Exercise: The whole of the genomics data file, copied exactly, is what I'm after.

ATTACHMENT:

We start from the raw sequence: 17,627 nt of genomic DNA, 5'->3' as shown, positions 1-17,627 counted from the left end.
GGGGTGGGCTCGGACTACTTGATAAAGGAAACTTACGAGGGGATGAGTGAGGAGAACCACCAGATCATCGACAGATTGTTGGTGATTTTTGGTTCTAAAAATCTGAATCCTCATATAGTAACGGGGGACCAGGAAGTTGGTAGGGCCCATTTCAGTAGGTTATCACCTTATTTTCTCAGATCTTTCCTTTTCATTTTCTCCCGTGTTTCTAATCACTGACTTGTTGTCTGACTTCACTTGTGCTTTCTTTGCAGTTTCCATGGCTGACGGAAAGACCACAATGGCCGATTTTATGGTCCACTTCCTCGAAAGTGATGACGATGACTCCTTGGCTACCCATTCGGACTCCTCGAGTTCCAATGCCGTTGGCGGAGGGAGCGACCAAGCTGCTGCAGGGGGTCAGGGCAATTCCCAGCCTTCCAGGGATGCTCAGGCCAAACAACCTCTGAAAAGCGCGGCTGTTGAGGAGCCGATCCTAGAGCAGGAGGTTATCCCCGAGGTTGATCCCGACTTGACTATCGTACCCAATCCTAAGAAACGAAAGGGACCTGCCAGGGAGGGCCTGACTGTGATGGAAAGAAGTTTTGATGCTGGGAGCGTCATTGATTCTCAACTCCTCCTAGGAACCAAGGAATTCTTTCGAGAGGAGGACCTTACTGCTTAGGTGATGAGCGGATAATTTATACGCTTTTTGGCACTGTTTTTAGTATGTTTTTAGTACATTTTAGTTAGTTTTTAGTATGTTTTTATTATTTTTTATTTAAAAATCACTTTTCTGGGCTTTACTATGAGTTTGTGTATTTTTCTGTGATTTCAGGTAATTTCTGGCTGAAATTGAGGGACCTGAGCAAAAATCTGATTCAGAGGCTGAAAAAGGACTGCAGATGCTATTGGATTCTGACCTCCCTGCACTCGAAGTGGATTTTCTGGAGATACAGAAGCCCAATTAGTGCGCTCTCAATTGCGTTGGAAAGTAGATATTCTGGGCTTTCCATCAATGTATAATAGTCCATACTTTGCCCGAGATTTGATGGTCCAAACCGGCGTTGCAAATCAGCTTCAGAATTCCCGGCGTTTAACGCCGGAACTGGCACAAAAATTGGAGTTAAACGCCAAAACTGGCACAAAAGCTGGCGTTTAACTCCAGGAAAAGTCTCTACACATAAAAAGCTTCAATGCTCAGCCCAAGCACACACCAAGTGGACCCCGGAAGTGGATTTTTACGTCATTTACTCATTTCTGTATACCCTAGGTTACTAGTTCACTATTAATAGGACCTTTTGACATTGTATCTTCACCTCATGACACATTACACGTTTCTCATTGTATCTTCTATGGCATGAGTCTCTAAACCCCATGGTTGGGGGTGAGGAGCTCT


We start from the raw sequence: 17,627 nt of genomic DNA, 5'->3' as shown, positions 1-17,627 counted from the left end.
GGGGTGGGCTCGGACTACTTGATAAAGGAAACTTACGAGGGGATGAGTGAGGAGAACCACCAGATCATCGACAGATTGTTGGTGATTTTTGGTTCTAAAAATCTGAATCCTCATATAGTAACGGGGGACCAGGAAGTTGGTAGGGCCCATTTCAGTAGGTTATCACCTTATTTTCTCAGATCTTTCCTTTTCATTTTCTCCCGTGTTTCTAATCACTGACTTGTTGTCTGACTTCACTTGTGCTTTCTTTGCAGTTTCCATGGCTGACGGAAAGACCACAATGGCCGATTTTATGGTCCACTTCCTCGAAAGTGATGACGATGACTCCTTGGCTACCCATTCGGACTCCTCGAGTTCCAATGCCGTTGGCGGAGGGAGCGACCAAGCTGCTGCAGGGGGTCAGGGCAATTCCCAGCCTTCCAGGGATGCTCAGGCCAAACAACCTCTGAAAAGCGCGGCTGTTGAGGAGCCGATCCTAGAGCAGGAGGTTATCCCCGAGGTTGATCCCGACTTGACTATCGTACCCAATCCTAAGAAACGAAAGGGACCTGCCAGGGAGGGCCTGACTGTGATGGAAAGAAGTTTTGATGCTGGGAGCGTCATTGATTCTCAACTCCTCCTAGGAACCAAGGAATTCTTTCGAGAGGAGGACCTTACTGCTTAGGTGATGAGCGGATAATTTATACGCTTTTTGGCACTGTTTTTAGTATGTTTTTAGTACATTTTAGTTAGTTTTTAGTATGTTTTTATTATTTTTTATTTAAAAATCACTTTTCTGGGCTTTACTATGAGTTTGTGTATTTTTCTGTGATTTCAGGTAATTTCTGGCTGAAATTGAGGGACCTGAGCAAAAATCTGATTCAGAGGCTGAAAAAGGACTGCAGATGCTATTGGATTCTGACCTCCCTGCACTCGAAGTGGATTTTCTGGAGATACAGAAGCCCAATTAGTGCGCTCTCAATTGCGTTGGAAAGTAGATATTCTGGGCTTTCCATCAATGTATAATAGTCCATACTTTGCCCGAGATTTGATGGTCCAAACCGGCGTTGCAAATCAGCTTCAGAATTCCCGGCGTTTAACGCCGGAACTGGCACAAAAATTGGAGTTAAACGCCAAAACTGGCACAAAAGCTGGCGTTTAACTCCAGGAAAAGTCTCTACACATAAAAAGCTTCAATGCTCAGCCCAAGCACACACCAAGTGGACCCCGGAAGTGGATTTTTACGTCATTTACTCATTTCTGTATACCCTAGGTTACTAGTTCACTATTAATAGGACCTTTTGACATTGTATCTTCACCTCATGACACATTACACGTTTCTCATTGTATCTTCTATGGCATGAGTCTCTAAACCCCATGGTTGGGGGTGAGGAGCTCT